Wednesday, October 24, 2007

Summary of Lecture Seven

The Merovingian era is one of the most obscure periods of European history. It may be that its "curse" has arisen anew, as I inadvertently omitted to post the Summary of Lecture Seven. Here it is, after a week's delay--and out of sequence.

As we noted on a previous occasion, the notion of the "Dark Ages" was coined by Petrarch in the 14th century as a universal label of opprobrium for the entire Middle Ages. Since it seemed little of significance happened during that regrettable age of superstition and tyranny, there was scarcely any need for differentiation of historical sequences. It was all one dismall blur. Gradually, however, it became clear that major cultural accomplishments had occurred during the later Middle Ages, the era of the Romanesque and Gothic. Nor could Byzantium, capable of transmitting its culture through much of the Slavic world, qualify for the epithet.

Many hold, though, that the period from ca. 500 to 1000 in Western Europe, sometimes termed the age of the barbarian kingdoms, was a genuine Dark Age. Perhaps so. There was an undoubted social and economic decline, but nonetheless the period did make some major cultural advances, one of the which, the majuscule-minuscule balance in typography, is still very much with us.

After the failure (after 565) of Justinian's overambitious project of reunification of the Roman Empire, the still-prosperous East eseentially wrote off the errant Western provinces. As long as these regna barbarorum acknowledged the nominal supremacy of the great basileus in Constantinople, they could be left to stew in their own juice.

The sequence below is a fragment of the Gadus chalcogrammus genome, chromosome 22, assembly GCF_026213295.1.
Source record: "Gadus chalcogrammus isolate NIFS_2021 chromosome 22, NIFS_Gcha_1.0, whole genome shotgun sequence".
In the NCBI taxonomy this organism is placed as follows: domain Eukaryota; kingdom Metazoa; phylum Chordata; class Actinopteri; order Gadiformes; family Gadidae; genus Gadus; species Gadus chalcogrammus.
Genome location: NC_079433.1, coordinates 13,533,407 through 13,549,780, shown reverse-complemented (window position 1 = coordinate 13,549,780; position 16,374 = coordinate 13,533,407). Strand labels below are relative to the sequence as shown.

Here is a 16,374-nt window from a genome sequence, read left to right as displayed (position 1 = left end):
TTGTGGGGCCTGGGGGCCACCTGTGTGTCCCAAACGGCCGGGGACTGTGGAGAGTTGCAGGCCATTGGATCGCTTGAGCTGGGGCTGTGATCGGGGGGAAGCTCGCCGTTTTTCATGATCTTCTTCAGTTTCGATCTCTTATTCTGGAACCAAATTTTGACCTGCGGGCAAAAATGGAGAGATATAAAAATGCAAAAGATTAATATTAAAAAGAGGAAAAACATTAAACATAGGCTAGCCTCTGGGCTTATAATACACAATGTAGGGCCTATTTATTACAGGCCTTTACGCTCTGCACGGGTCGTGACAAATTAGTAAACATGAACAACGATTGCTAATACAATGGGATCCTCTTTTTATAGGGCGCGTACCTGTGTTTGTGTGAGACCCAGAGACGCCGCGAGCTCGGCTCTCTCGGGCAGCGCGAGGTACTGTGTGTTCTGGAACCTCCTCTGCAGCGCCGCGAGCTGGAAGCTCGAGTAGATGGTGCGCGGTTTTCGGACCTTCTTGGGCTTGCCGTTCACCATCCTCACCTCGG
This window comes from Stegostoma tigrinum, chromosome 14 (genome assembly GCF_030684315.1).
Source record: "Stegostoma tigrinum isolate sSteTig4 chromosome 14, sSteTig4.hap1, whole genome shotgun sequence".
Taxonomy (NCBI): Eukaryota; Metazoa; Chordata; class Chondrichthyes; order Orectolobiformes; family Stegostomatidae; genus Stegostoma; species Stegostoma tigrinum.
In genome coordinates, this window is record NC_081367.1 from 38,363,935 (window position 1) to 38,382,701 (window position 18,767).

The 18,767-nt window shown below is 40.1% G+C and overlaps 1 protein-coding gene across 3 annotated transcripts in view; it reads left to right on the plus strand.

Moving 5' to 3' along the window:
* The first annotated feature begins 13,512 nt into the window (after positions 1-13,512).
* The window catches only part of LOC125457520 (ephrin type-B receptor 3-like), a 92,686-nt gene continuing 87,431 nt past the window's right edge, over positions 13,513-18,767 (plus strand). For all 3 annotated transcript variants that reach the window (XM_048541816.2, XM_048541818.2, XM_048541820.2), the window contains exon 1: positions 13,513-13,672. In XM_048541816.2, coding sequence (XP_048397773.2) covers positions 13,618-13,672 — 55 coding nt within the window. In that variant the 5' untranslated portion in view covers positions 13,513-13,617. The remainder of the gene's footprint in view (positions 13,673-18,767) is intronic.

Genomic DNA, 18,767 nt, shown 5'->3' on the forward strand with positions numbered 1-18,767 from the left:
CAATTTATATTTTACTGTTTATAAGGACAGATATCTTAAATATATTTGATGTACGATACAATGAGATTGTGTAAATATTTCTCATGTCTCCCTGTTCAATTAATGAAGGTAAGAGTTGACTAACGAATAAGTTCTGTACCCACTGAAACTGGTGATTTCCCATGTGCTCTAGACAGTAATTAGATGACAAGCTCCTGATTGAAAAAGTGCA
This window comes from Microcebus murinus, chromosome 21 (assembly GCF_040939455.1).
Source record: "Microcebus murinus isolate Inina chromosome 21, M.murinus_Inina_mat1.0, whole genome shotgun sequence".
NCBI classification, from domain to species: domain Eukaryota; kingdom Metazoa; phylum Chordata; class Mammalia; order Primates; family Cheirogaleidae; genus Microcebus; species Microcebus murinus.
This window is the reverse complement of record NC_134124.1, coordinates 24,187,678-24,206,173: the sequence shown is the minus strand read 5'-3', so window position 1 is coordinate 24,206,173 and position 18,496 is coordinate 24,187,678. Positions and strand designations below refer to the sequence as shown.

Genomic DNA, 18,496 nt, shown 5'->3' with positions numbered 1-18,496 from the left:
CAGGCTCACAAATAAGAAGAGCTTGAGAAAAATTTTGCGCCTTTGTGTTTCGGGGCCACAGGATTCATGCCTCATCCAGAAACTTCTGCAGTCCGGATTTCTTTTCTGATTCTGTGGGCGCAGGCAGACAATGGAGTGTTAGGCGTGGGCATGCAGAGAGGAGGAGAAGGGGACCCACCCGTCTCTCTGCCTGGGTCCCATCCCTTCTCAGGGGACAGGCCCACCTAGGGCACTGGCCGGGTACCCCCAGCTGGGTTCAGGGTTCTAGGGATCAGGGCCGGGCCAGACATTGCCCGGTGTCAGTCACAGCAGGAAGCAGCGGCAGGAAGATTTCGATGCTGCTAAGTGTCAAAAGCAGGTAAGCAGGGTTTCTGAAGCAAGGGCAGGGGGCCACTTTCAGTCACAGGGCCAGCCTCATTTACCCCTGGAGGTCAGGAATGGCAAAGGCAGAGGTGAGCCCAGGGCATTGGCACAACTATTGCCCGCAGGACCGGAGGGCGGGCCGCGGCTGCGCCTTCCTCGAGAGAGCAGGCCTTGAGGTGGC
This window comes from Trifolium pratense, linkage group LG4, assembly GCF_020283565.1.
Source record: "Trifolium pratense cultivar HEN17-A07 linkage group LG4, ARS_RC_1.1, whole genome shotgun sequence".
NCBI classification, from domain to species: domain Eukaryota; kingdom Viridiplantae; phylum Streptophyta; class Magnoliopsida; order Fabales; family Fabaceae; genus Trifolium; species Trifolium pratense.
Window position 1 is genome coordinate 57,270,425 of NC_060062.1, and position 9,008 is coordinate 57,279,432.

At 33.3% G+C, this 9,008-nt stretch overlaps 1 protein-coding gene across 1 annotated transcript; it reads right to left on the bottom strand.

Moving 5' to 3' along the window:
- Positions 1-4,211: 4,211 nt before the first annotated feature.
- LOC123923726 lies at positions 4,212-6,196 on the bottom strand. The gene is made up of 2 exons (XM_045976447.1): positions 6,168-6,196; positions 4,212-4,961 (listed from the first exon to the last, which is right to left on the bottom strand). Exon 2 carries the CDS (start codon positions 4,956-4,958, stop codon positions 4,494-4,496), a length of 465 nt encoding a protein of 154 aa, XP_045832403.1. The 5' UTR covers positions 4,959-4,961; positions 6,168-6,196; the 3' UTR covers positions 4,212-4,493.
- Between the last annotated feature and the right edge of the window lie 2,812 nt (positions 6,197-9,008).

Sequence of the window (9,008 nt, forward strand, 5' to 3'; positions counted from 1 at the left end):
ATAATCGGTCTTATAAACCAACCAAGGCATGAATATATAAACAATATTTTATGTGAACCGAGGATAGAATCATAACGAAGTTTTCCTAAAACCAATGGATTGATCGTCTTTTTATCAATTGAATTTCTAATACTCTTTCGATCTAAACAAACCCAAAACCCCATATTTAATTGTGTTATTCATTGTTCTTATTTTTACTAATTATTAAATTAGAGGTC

All the same, things were stirring in that dispised juice (so to speak). This period saw a process of ethnogenesis, in which the nations of Western Europe enucleated: Italy (with its Ostrogoths and Lombards), Spain (Visigoths), England (Angles, Saxons, and Jutes), and France (the Salian Franks). The Frankish kingdom is sometimes termed Merovingian, after a putative early monarch.

The era also saw an important process of glottogenesis, in which the primordial forms of the modern vernacular languages emerged. Latin ceased to be spoken in Gaul about 770, replaced by Old French (even though written Latin continued to be an attribute of those few educated people who survived). If the term is apt, Latin became a dead language from this time forward. Latin was a synthetic (inflected) language; French (and its romance sisters), an analytic tongue. The contrast may be illustrated by translating the Latin phrase "casus belli" into French, where it becomes "la cause de la guerre." In addition to the articles (lacking in Latin) we note the appearance of the preposition "de," which does the work of the genetive ending -i, attached to the word for war.

And there were important lexical changes. The older word for war, "bellum," yielded to "guerre," derived as in English from a Germanic root, "werra." Neglected by the French educational system, the Germanic Franks left a major impress on the French language and culture. To this hybridity (romance and Germanic) French culture probably owes much of its incomparaple capacity for irradiation. As examples of the Frankish heritage we noted "boulevard" and "bourgeois," so important for 19th- century society. Frankish military customs led to feodalism (reflecting a Germanic word "fief," originally referring to cattle) and chivalry, the civilized transmogrification of the crude warrior code. (The word chivalry itself derives from the Vulgar Latin substitute for "equus.")